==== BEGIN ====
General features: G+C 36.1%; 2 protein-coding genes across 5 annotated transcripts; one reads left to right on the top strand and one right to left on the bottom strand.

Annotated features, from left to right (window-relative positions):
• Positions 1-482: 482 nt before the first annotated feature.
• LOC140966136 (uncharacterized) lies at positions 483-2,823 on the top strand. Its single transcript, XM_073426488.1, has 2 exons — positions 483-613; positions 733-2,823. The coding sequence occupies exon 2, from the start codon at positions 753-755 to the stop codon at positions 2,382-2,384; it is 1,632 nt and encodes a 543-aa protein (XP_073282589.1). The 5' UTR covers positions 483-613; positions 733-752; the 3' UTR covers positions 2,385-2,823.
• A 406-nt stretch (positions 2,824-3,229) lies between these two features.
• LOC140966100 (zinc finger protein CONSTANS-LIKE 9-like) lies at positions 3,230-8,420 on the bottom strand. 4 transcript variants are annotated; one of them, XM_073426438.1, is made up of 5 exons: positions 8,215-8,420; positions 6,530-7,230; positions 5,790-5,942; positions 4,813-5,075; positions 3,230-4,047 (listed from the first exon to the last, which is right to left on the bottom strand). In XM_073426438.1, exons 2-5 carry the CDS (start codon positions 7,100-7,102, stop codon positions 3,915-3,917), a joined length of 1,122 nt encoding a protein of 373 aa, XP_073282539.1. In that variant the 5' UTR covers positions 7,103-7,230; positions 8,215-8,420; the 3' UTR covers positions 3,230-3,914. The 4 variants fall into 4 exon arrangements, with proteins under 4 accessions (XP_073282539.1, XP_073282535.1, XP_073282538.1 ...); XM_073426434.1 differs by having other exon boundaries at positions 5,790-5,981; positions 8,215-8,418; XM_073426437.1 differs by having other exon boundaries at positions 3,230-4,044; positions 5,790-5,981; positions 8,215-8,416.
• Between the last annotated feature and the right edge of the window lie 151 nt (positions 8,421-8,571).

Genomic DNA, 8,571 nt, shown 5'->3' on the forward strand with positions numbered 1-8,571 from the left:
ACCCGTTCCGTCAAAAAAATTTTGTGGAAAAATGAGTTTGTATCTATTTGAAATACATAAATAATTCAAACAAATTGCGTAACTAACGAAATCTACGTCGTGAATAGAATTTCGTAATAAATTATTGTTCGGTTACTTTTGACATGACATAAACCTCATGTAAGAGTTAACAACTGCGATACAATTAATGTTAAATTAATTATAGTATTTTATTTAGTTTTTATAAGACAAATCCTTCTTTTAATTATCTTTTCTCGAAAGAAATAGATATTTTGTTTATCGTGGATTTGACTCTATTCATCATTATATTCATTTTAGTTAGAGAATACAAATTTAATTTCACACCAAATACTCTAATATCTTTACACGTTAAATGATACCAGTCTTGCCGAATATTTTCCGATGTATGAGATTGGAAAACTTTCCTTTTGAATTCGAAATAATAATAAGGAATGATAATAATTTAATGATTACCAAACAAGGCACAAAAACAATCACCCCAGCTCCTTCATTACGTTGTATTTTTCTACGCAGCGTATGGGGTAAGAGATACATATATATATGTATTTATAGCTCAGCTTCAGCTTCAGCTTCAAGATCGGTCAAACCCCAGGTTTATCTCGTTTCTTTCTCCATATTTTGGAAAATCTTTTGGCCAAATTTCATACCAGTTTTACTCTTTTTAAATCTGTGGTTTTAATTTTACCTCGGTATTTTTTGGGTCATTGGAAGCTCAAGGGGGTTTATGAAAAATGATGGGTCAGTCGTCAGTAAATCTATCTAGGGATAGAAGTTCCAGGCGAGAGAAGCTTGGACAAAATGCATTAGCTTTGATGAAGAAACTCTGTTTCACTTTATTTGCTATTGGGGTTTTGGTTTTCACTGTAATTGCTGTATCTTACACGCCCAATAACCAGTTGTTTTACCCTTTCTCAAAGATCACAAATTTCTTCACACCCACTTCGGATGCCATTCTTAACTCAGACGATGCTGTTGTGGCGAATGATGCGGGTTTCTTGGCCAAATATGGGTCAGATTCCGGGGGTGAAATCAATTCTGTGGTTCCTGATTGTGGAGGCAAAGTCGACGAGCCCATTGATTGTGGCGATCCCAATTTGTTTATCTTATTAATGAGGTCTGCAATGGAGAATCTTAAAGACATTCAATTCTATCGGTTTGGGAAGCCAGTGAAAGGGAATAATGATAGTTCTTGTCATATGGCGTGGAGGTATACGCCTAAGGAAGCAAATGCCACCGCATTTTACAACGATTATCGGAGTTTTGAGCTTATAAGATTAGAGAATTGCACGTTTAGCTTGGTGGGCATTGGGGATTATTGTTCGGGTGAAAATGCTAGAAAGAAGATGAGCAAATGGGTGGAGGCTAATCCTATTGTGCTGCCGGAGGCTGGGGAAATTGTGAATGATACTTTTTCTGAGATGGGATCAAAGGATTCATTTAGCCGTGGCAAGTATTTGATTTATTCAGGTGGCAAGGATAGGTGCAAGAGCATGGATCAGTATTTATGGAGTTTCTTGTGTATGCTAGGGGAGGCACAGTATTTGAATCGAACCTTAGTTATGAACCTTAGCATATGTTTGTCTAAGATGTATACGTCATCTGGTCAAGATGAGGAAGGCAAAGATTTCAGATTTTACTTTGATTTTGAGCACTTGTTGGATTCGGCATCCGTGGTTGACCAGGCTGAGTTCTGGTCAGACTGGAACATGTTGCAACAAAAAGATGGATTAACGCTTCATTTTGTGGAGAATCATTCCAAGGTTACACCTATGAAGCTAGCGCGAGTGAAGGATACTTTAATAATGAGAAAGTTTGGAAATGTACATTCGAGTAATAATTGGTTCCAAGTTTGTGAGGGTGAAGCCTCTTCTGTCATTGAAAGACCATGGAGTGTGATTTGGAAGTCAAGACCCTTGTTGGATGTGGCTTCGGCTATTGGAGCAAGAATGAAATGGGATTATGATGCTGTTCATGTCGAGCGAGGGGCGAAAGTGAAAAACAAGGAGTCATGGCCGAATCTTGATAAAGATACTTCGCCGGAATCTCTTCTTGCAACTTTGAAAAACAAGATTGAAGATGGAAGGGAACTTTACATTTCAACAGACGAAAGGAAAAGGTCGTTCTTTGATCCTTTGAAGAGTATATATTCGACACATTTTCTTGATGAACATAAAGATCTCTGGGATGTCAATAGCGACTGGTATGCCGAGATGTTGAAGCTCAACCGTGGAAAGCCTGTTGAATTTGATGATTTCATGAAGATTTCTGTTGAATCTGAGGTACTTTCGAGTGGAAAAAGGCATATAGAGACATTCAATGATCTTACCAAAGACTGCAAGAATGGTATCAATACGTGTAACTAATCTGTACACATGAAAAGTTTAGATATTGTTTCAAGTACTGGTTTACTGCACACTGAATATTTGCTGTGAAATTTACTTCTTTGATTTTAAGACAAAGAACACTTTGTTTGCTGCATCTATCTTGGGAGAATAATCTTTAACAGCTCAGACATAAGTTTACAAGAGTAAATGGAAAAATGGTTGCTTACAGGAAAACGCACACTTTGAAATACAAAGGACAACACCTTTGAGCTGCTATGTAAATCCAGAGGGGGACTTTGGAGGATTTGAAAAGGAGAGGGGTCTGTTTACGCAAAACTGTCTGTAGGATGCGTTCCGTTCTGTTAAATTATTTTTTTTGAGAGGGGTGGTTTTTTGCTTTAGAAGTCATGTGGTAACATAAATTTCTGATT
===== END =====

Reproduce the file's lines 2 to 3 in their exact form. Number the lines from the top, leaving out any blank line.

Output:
Annotated features, from left to right (window-relative positions):
• Positions 1-482: 482 nt before the first annotated feature.